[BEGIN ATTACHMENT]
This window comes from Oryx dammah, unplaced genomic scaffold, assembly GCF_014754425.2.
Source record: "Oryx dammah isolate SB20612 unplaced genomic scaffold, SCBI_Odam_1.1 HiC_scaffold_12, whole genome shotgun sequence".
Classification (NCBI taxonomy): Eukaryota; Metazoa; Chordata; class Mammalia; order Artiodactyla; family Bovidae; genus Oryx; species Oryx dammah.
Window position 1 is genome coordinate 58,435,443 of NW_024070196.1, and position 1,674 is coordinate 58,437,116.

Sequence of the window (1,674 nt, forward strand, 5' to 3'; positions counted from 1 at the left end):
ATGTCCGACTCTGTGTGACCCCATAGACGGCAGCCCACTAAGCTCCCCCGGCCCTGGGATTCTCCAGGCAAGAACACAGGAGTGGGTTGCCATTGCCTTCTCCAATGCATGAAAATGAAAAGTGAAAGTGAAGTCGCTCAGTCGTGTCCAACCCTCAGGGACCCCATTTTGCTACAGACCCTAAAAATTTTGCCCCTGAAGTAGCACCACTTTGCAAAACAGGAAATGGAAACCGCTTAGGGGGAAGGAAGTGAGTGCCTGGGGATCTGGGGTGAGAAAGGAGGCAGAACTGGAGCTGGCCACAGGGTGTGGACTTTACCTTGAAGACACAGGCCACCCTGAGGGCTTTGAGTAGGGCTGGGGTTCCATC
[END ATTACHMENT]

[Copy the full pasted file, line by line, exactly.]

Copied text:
This window comes from Oryx dammah, unplaced genomic scaffold, assembly GCF_014754425.2.
Source record: "Oryx dammah isolate SB20612 unplaced genomic scaffold, SCBI_Odam_1.1 HiC_scaffold_12, whole genome shotgun sequence".
Classification (NCBI taxonomy): Eukaryota; Metazoa; Chordata; class Mammalia; order Artiodactyla; family Bovidae; genus Oryx; species Oryx dammah.
Window position 1 is genome coordinate 58,435,443 of NW_024070196.1, and position 1,674 is coordinate 58,437,116.

Sequence of the window (1,674 nt, forward strand, 5' to 3'; positions counted from 1 at the left end):
ATGTCCGACTCTGTGTGACCCCATAGACGGCAGCCCACTAAGCTCCCCCGGCCCTGGGATTCTCCAGGCAAGAACACAGGAGTGGGTTGCCATTGCCTTCTCCAATGCATGAAAATGAAAAGTGAAAGTGAAGTCGCTCAGTCGTGTCCAACCCTCAGGGACCCCATTTTGCTACAGACCCTAAAAATTTTGCCCCTGAAGTAGCACCACTTTGCAAAACAGGAAATGGAAACCGCTTAGGGGGAAGGAAGTGAGTGCCTGGGGATCTGGGGTGAGAAAGGAGGCAGAACTGGAGCTGGCCACAGGGTGTGGACTTTACCTTGAAGACACAGGCCACCCTGAGGGCTTTGAGTAGGGCTGGGGTTCCATC